It was an understatement to say I was elated. I was also kind of gobsmacked and realized I wasn’t even sure what the word “boost” really meant. It wasn’t until I emailed a thank you to his teacher that I found out the real story. I always knew our P.E. teacher was a good guy but it wasn’t until I got his email that I realized what a champion and true educator this man is.
It turns out the day my boy ran the mile was a pretty outstanding day on our middle school campus. While most of the world hears of bullying, fighting, and social awkwardness within the walls of a middle school, something entirely different was going on at my boy’s school. The day my boy ran the mile, kids stepped up. Thirteen and fourteen year olds, vilified in the media as compassionless, merciless and cruel, were anything but that. That day an entire P.E. class of middle school kiddos and their spectacular teacher had this gold-medal-humanity moment. The kind of moment that will live on in their hearts and will hopefully breathe in them every time they see another human being who is somehow different or weaker than they are. It was the kind of lesson no textbook could teach or test for. It was simply the kind of unintended lesson that springs unexpectedly from a great leader, a man who teaches with his heart and who values every child, and that only his life by example can bring forward.
That day my boy ran the mile, an entire class of P.E. students (seventh AND eighth graders) stood together for the greater good of a classmate. That day a group of kids stopped seeing just a severe speech delay and quirky spectrum issues and instead they saw a friend in need. An entire class came together so that one boy’s struggle could be strengthened and his confidence in his own ability could be bolstered. On that day, when my boy attempted to run the mile again, kids stepped up, by choice and not force, in ways that even adults don’t always choose.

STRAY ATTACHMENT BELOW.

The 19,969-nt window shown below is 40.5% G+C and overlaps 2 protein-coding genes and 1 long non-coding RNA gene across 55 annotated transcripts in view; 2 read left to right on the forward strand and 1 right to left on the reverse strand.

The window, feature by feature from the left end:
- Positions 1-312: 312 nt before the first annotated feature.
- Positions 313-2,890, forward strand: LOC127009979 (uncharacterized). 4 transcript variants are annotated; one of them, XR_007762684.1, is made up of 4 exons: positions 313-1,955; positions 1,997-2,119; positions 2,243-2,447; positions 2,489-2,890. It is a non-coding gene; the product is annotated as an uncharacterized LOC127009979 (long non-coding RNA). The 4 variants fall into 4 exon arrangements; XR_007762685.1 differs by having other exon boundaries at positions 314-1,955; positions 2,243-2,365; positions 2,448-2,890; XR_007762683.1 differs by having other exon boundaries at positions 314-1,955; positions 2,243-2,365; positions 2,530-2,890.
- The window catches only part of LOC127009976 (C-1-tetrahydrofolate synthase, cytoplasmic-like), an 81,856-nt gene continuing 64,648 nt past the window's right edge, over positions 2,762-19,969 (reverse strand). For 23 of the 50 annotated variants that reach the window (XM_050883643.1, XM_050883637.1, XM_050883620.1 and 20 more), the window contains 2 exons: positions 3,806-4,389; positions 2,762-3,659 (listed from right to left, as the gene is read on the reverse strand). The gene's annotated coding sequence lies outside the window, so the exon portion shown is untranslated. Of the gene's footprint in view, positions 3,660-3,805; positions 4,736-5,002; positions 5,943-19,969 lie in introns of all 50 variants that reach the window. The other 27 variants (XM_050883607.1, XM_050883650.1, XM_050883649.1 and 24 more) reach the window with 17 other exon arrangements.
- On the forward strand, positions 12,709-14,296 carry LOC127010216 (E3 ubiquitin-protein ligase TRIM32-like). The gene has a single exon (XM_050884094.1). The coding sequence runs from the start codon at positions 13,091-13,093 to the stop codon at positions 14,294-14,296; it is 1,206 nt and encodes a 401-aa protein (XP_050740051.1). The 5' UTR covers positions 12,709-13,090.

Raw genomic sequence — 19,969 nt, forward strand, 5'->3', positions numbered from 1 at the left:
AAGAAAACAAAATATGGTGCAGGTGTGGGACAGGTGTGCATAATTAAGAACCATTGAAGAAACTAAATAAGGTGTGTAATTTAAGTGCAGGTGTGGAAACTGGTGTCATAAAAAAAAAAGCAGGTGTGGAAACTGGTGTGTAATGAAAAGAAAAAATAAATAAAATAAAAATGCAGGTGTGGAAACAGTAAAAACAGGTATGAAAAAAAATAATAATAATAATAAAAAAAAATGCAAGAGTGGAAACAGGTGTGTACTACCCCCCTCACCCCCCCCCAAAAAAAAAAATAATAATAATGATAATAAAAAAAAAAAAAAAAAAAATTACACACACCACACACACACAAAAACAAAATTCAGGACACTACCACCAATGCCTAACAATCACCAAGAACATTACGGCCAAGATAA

You see, during every lap of his mile run, his fellow classmates stood by his side and ran with him by choice. They ran beside, in front of and beside my boy and they encouraged him and cheered him on like his teacher had never seen before. My boy is an underclassman, a seventh grader, and even eighth grade classmates had his back that day when they gave him his “boost”. All four laps, with friends by his side, were completed that day. My boy had 13 minutes to run those four laps, something he had been unable to do all school year long, but that March day, with his classmates at his side every step of the way, my boy shattered that goal with a time of 12:03.
The words of his teacher said it better than I ever could:
“I don’t even know where to begin. I was so proud of him and the rest of my class yesterday. I love my job, but yesterday is the moment you dream about and live for as a teacher. The hearts, the effort, and the respect these individuals and myself have for your young man is awesome.”
In the end, it genuinely was simple. Different is not less, autism is just a wiring issue and kindness is simple if we let it be. Kindness, friendship, love and equality are all simple if we let them be…just as these kids and one champion of a teacher and mentor demonstrated on one middle school campus. There is nothing more unstoppable than the simplicity of a mile run when your peers and your champion stand beside you, run with you and cheer you on through the rough spots. Something each of us can and should take with us into life each and every day. Life’s challenges really are all simple and we are all unstoppable if we dare to be so bold.